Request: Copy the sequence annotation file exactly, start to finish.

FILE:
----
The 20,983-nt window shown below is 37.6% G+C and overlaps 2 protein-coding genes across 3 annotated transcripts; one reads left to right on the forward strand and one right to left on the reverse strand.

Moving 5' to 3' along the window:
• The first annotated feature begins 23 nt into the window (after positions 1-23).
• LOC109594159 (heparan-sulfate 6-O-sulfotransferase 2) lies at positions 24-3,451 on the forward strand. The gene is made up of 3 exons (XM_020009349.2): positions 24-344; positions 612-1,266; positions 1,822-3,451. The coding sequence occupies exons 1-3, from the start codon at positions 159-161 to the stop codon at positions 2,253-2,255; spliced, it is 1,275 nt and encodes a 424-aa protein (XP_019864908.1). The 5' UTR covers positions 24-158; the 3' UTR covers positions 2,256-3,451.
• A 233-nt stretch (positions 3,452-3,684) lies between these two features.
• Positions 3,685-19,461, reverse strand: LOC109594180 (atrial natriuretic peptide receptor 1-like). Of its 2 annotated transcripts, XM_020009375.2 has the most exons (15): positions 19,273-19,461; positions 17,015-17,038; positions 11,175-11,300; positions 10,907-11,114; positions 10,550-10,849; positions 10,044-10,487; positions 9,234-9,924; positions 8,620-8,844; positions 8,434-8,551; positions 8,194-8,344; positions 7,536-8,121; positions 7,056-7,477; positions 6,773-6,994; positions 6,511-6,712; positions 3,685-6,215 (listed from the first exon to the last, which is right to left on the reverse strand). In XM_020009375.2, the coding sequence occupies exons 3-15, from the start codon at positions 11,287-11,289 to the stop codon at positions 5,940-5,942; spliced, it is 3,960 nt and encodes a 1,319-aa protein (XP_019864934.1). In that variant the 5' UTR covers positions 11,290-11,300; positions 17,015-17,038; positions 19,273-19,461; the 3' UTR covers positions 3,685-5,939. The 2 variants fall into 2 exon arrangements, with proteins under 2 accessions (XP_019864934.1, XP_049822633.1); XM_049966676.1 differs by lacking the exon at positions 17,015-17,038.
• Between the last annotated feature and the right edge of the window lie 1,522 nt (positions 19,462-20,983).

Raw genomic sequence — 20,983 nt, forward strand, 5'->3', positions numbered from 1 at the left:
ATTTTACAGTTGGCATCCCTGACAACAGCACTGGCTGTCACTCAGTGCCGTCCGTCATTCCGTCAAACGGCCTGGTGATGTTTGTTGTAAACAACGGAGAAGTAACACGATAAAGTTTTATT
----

The 20,983-nt window shown below is 37.6% G+C and overlaps 2 protein-coding genes across 3 annotated transcripts; one reads left to right on the forward strand and one right to left on the reverse strand.

Moving 5' to 3' along the window:
• The first annotated feature begins 23 nt into the window (after positions 1-23).
• LOC109594159 (heparan-sulfate 6-O-sulfotransferase 2) lies at positions 24-3,451 on the forward strand. The gene is made up of 3 exons (XM_020009349.2): positions 24-344; positions 612-1,266; positions 1,822-3,451. The coding sequence occupies exons 1-3, from the start codon at positions 159-161 to the stop codon at positions 2,253-2,255; spliced, it is 1,275 nt and encodes a 424-aa protein (XP_019864908.1). The 5' UTR covers positions 24-158; the 3' UTR covers positions 2,256-3,451.
• A 233-nt stretch (positions 3,452-3,684) lies between these two features.
• Positions 3,685-19,461, reverse strand: LOC109594180 (atrial natriuretic peptide receptor 1-like). Of its 2 annotated transcripts, XM_020009375.2 has the most exons (15): positions 19,273-19,461; positions 17,015-17,038; positions 11,175-11,300; positions 10,907-11,114; positions 10,550-10,849; positions 10,044-10,487; positions 9,234-9,924; positions 8,620-8,844; positions 8,434-8,551; positions 8,194-8,344; positions 7,536-8,121; positions 7,056-7,477; positions 6,773-6,994; positions 6,511-6,712; positions 3,685-6,215 (listed from the first exon to the last, which is right to left on the reverse strand). In XM_020009375.2, the coding sequence occupies exons 3-15, from the start codon at positions 11,287-11,289 to the stop codon at positions 5,940-5,942; spliced, it is 3,960 nt and encodes a 1,319-aa protein (XP_019864934.1). In that variant the 5' UTR covers positions 11,290-11,300; positions 17,015-17,038; positions 19,273-19,461; the 3' UTR covers positions 3,685-5,939. The 2 variants fall into 2 exon arrangements, with proteins under 2 accessions (XP_019864934.1, XP_049822633.1); XM_049966676.1 differs by lacking the exon at positions 17,015-17,038.
• Between the last annotated feature and the right edge of the window lie 1,522 nt (positions 19,462-20,983).

Raw genomic sequence — 20,983 nt, forward strand, 5'->3', positions numbered from 1 at the left:
ATTTTACAGTTGGCATCCCTGACAACAGCACTGGCTGTCACTCAGTGCCGTCCGTCATTCCGTCAAACGGCCTGGTGATGTTTGTTGTAAACAACGGAGAAGTAACACGATAAAGTTTTATT